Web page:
This Week in The World – Superstorm Sandy Tweets, Bangkok Pollution Protests & More

PRESIDENT DONALD TRUMP tweeted about a regional issue The Other Hudson Valley has been following closely — the set of proposals seeking to protect New York Harbor and the lower Hudson Valley from another Hurricane Sandy. The most ambitious of these involves building a $119 billion, five-mile seawall from New Jersey to Queens, a project projected to take 25 years, and one which would do nothing to stop sea level rise in the harbor of the Hudson Valley. Trump called this proposal a “costly, foolish & environmentally unfriendly idea that, when needed, probably won’t work anyway.”

Trump then seemed to revel in the possibility a second hurricane would damage or destroy the largest city he was elected to represent.

“Sorry, you’ll just have to get your mops & buckets ready!” the Tweet concluded.

Hudson Valley environmentalists agree flooding protections are needed because of rising ocean and river levels, but prefer options focusing on on-shore barriers instead of sea walls, as they would protect against both storms and sea-level rise. The U.S. Army Corps are studying six options for New York Harbor and the lower Hudson Valley. They are expected to announce their decision in March.

Read: 10 Takeaways From Army Study That Could Divide Hudson from Atlantic (written, I must point out, 10 months before the NYT article).

GOV. ANDREW CUOMO proposed a Hudson River-based park between the City of Hudson and Rensselaer. The proposed Hudson Eagles State Recreation Area hinges on state voters passing the $3 billion Restore Mother Nature Bond Act in November, which would fund environmental restoration efforts around the state.

Read the full article here.

ENVIRONMENTAL ACTIVISTS IN BANGKOK protested government inaction on air pollution Thursday in Thailand’s largest city, according to Reuters. Pollution readings were at unhealthy levels for at least a month before spiking to dangerously unhealthy levels late last week. Schools in Bangkok closed Wednesday due to the pollution, leading to the protest, according to Reuters.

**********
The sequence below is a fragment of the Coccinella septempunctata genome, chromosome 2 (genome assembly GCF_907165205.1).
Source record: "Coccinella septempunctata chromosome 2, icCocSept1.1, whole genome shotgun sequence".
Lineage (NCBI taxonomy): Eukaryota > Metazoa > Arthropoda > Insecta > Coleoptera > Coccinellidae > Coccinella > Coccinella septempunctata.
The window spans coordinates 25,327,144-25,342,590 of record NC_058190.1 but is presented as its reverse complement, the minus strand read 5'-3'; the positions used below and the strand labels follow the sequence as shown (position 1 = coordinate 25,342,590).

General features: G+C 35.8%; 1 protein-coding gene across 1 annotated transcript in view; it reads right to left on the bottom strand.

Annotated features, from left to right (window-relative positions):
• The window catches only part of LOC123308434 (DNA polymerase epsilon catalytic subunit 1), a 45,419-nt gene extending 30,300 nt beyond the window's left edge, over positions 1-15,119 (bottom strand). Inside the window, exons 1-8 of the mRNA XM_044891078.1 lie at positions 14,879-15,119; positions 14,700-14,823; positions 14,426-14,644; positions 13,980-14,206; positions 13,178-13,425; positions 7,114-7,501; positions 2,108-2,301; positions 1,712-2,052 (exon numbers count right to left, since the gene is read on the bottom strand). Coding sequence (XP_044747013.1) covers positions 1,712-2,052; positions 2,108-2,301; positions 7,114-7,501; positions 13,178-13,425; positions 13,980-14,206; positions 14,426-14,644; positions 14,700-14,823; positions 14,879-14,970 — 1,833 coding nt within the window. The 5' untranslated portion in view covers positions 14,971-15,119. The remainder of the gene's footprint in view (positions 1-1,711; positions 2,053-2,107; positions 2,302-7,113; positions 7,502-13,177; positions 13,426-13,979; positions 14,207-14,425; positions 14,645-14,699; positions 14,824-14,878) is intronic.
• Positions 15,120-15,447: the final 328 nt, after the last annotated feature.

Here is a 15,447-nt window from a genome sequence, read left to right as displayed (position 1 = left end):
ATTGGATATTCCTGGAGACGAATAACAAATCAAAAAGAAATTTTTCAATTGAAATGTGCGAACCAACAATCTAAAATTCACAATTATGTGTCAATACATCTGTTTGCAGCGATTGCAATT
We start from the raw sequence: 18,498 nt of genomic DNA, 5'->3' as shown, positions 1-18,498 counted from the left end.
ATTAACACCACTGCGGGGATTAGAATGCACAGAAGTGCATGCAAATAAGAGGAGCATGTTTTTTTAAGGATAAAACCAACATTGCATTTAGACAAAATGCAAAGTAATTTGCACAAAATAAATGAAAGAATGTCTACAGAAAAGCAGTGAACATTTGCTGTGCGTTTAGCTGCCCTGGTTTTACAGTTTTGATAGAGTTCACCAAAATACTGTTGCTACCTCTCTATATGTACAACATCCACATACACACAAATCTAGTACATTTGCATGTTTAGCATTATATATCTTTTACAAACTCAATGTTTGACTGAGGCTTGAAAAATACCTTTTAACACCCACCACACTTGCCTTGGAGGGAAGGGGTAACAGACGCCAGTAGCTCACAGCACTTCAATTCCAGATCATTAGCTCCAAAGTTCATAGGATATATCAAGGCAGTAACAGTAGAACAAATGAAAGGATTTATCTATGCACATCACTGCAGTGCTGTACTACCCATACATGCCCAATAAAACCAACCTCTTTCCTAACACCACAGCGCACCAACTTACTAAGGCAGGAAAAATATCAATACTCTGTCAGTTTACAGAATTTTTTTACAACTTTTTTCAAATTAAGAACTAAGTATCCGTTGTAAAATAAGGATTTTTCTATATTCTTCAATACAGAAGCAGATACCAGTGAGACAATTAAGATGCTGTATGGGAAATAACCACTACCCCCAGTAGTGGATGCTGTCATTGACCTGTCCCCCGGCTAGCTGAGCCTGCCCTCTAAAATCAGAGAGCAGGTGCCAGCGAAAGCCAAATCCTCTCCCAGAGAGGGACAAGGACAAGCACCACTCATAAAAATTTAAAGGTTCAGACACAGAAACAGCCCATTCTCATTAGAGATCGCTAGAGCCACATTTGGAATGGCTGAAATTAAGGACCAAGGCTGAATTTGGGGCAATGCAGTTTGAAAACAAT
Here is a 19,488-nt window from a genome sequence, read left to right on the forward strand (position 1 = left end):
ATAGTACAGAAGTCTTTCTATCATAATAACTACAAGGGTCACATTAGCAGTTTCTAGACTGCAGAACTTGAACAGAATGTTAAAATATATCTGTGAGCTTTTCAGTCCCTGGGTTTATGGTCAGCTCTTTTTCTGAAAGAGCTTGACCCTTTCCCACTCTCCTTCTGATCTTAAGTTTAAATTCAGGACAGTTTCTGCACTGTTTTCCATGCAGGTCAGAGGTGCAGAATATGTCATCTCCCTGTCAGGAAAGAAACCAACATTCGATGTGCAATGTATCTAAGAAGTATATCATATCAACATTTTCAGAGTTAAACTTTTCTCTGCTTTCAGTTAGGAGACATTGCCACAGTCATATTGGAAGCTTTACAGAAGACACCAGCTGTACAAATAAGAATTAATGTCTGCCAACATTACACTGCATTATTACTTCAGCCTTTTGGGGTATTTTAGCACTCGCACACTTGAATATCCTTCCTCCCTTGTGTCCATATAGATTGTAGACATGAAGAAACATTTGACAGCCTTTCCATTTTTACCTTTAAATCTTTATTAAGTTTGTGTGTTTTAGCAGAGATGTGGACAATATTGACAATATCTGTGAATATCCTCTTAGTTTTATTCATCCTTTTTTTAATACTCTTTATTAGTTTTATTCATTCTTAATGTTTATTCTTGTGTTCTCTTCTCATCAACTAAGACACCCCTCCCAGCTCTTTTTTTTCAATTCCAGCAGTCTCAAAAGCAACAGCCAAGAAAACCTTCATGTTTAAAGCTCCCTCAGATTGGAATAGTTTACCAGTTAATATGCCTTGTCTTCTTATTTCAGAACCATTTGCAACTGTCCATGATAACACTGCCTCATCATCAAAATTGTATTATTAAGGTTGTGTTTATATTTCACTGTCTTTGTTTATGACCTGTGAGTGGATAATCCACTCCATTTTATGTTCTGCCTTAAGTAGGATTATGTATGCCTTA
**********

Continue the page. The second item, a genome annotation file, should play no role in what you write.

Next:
A BRITISH ENVIRONMENTAL PROTEST GROUP and several other organizations are threatening legal action after they were listed in a counter-terrorism training manual, according to the UK Guardian. Extinction Rebellion, Greenpeace and PETA were among the non-violent groups listed in the manual, part of the national Prevent program.

The program “aims to safeguard vulnerable people from being radicalized to supporting terrorism or becoming terrorists themselves,” according to the British government’s description of the program. The manual, which was distributed to public sector workers to help them identify extremist elements, list the protest groups next to National Action, a far-right group banned as a terrorist organization. Two members of the organization were arrested in 2017 for allegedly plotting to behead a liberal member of Parliament.

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